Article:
Microsoft’s official Group Policy blog
You can make decisions as you design and deploy your Group Policy Objects (GPOs) that will have an impact on how quickly your Windows desktops start and become usable to your users. Some of these decisions are obvious, while many are not. This post will guide you through some of the ways Group Policy can impact performance as well as some of the improvements we made for Windows 8.
This post (including the introduction) is a partial reproduction of a white paper written by one of our Group Policy MVPs, Darren Mar-Elia, with some additional comments and information. Darren has also written a free tool to help identity if your configuration might be susceptible to long logons.
This post covers:
Foreground and background processing are key concepts in Group Policy. Foreground processing only occurs when the machine starts up or when the user logs on. Some policy areas (also called Client Side Extensions (CSEs)) can only run during foreground processing. Examples of these include Folder Redirection, Software Installation and Group Policy Preferences Drive Mapping. In contrast, background processing is that thing that occurs every 90 or so minutes on Windows workstations, where GP refreshes itself periodically. Background processing happens, well, in the background, while the user is working and they generally never notice it. While background processing doesn’t impact performance, foreground processing can extend start and login times. This post will be focusing on foreground processing.
Foreground processing can operate under two different modes—synchronously or asynchronously. The default foreground processing mode for Windows clients since Windows XP has been asynchronous. Asynchronous GP processing does not prevent the user from using their desktop while GP processing completes. For example, when the computer is starting up, GP asynchronous processing starts to occur for the computer, and in the meantime, the user is presented the Windows logon prompt. Likewise, for asynchronous user processing, the user logs on and is presented with their desktop while GP finishes processing. The user is not delayed getting either their logon prompt or their desktop during asynchronous GP processing. When foreground processing is synchronous, the user is not presented with the logon prompt until computer GP processing has completed after a system boot. Likewise the user will not see their desktop at logon until user GP processing completes. This can have the effect of making the user feel like the system is running slow. In short, synchronous processing can impact startup time, where asynchronous does not.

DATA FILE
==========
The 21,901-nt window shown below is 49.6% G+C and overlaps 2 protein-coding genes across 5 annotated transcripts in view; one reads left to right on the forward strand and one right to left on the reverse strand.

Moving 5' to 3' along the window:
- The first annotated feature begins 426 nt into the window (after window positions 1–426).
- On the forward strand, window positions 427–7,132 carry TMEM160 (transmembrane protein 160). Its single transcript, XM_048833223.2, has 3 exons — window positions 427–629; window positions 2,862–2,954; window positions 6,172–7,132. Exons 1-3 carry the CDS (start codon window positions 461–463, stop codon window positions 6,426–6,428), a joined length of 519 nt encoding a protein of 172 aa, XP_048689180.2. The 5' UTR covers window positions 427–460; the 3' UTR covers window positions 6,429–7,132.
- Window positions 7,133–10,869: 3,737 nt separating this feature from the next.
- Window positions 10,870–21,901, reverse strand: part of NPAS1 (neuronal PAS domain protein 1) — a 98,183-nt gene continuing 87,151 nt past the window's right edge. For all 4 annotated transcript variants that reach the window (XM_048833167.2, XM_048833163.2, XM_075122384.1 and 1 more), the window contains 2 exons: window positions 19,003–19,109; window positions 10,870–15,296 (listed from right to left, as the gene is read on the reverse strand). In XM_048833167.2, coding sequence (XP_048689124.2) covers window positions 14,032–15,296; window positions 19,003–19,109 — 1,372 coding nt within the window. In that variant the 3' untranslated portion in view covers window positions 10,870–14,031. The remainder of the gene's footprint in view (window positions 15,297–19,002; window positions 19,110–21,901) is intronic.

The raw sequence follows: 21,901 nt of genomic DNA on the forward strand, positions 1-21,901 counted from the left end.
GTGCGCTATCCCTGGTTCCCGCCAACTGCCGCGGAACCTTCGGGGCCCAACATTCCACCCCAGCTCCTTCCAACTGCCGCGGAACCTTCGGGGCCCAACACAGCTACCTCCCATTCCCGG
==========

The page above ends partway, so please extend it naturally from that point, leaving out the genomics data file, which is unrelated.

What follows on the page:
Foreground processing will run synchronously for two reasons:
1) The administrator forces synchronous processing through a policy setting. This can be done by enabling the Computer Configuration\Policies\Administrative Templates\System\Logon\Always wait for the network at computer startup and logon policy setting. Enabling this setting will make all foreground processing synchronous. This is commonly used for troubleshooting problems with Group Policy processing, but doesn’t always get turned back off again.
2) A particular CSE requires synchronous foreground processing. There are four CSEs provided by Microsoft that currently require synchronous foreground processing: Software Installation, Folder Redirection, Microsoft Disk Quota and GP Preferences Drive Mapping. If any of these are enabled within one or more GPOs, they will trigger the next foreground processing cycle to run synchronously when they are changed.
Action: Avoid synchronous CSEs and don’t force synchronous policy. If usage of synchronous CSEs is necessary, minimize changes to these policy settings.